Prashant Dubey, Agiloft’s Chief Strategy Officer and Research Chair, shares 5 strategies procurement can employ to productively incorporate the converging roles of procurement and legal into daily practice, and how procurement professionals can create a new, more collaborative, and productive relationship dynamic with their peers in the legal department.
The need for more strategic, collaborative, and partnership-oriented interaction between procurement and legal departments in the enterprise has never been more important. Traditionally, procurement is expected to drive business value, not just through better pricing from vendors, but through strategic ‘category management.’ Layer onto this the fact that as unexpected and unpredictable events such as a global pandemic, the invasion of Ukraine, sanctions on Russia, and resulting deep and broad supply chain disruptions, occurred, procurement is also expected to be a steward of organizational risk.
At the same time, risk management has always been the traditional driver for the legal department. However, General Counsel and their legal ops leaders are more and more expected to be strategic business enablers. Legal and Sourcing, traditionally “adversarial” groups, are now motivated by the same converging business drivers, procurement has internalized the importance of contract management as an enterprise business process, and therefore a vehicle to enable a more proactive and productive relationship between procurement and legal. Despite this, due to inherent inefficiencies in contracting processes, procurement category managers are often forced to focus on tactical tasks vs. business strategy which creates an often-adversarial relationship between procurement and legal. To regain control, procurement is creating Contracting Centers of Excellence enabled by Contract Lifecycle Management and directly acquiring contract lifecycle management software.
5 strategies procurement can employ to create a new, more collaborative, and productive relationship dynamic with their peers in the legal department.
Here are five strategies to turn your relationship with legal from ‘deal preventor’ into a ‘business enabler’, which I believe will help to create a partnership between procurement and legal that has the potential to become the foundation of enterprise risk management, cost management, and managing volatility, such as supply chain disruptions caused by pandemics and macro-economic conditions:
1. Collaboratively create an intake protocol for procurement contract requests from the business. This is the point in the contracting process, if done well, will cascade efficiency throughout the contracting lifecycle.
2. Collaboratively create an intake protocol for legal support requests from procurement. It is at this juncture where a crisp, clear process can enable fluid triage by legal and more efficient consumption of valuable lawyer time.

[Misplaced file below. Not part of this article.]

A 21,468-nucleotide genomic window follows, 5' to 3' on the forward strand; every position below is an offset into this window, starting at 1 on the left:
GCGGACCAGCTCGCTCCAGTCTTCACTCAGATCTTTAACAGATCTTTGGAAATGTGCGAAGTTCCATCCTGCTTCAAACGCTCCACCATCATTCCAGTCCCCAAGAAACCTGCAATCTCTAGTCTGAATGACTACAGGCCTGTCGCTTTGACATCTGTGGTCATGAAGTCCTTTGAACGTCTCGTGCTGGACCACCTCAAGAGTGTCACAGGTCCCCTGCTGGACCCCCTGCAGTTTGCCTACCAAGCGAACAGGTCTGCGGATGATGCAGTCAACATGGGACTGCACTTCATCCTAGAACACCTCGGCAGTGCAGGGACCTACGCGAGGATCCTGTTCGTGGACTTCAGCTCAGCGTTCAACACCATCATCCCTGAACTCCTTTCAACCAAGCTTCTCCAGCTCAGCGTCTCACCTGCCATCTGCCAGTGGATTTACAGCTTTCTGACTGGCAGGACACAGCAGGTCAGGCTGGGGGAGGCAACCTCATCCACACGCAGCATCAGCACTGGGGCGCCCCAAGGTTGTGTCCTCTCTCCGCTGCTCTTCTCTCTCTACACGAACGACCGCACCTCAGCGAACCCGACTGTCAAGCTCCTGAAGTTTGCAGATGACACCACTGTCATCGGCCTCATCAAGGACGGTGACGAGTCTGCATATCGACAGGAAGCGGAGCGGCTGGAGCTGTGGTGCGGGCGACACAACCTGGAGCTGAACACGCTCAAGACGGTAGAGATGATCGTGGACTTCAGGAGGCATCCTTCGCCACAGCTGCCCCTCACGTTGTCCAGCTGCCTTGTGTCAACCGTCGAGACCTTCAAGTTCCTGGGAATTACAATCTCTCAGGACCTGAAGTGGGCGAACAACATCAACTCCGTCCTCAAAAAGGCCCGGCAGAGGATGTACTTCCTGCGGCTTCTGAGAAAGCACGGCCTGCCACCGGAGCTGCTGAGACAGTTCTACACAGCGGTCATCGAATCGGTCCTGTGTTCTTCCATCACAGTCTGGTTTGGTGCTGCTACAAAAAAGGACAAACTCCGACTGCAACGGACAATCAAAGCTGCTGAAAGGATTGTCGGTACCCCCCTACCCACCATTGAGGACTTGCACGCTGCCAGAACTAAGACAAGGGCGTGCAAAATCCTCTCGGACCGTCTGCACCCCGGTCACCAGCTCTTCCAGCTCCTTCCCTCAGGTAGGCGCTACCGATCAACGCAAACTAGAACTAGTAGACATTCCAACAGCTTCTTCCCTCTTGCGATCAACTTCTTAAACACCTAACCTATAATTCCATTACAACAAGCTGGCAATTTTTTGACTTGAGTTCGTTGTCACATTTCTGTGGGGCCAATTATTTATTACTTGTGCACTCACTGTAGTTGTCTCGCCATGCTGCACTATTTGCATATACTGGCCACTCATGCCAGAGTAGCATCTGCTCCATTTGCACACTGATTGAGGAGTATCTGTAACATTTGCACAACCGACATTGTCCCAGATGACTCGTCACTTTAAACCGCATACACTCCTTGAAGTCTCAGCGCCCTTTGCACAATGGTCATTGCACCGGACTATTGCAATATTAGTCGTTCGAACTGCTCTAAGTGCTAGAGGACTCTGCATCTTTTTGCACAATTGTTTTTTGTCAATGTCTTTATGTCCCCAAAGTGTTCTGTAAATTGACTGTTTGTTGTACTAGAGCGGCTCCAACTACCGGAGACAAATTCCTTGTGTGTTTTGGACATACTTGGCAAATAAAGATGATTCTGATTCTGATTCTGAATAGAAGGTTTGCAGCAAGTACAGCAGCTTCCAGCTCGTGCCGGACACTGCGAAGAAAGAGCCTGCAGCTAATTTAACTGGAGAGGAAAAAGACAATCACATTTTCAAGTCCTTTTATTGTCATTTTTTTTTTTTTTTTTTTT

3. Create a negotiation playbook with common fallback provisions. Not only will this enable a more structured approach to risk management but also create the foundation for more self-serve contracting.
4. Develop a contract repository that serves as a single source of truth. A repository is the foundation of any contract management program since it enables access to agreements at the point of need and contains detailed data about contracts that can enable an empirical approach to standardization of contracting templates and playbooks.
5. Analyze and modify starting point templates to reduce negotiation intensity. Since most companies suffer from “template creep,” an exercise to harmonize templates, reduce the number of starting points, and bring ending provisions to the front will reduce the intensity of negotiations between parties, which accelerates contracting cycle time and enables lawyers to practice more law.
The core procurement/legal relationship is no longer about smooth transaction processing, but rather about creating a more productive relationship that allows procurement to take control of their contracting destiny and accelerate contracting cycle times. This also enables lawyers to practice more law and generate a more uniform application of risk thresholds. The more closely procurement and legal work together, the better they understand each other’s priorities, identify areas for improvement, and develop more effective strategies to drive and grow the business.
Last, but certainly not least, both legal and procurement are tortured by the same basic needs. Too much work relative to available resources and an often-frustrating focus on non-bespoke, routine, business as usual “tasks” that do not fully leverage each group’s true intellectual and strategic capabilities. If this new relationship dynamic enables procurement and legal professionals to spend more quality time with family and friends, lower daily stress and achieve new strategic objectives, I foresee the beginning of a long, happy inter-disciplinary marriage.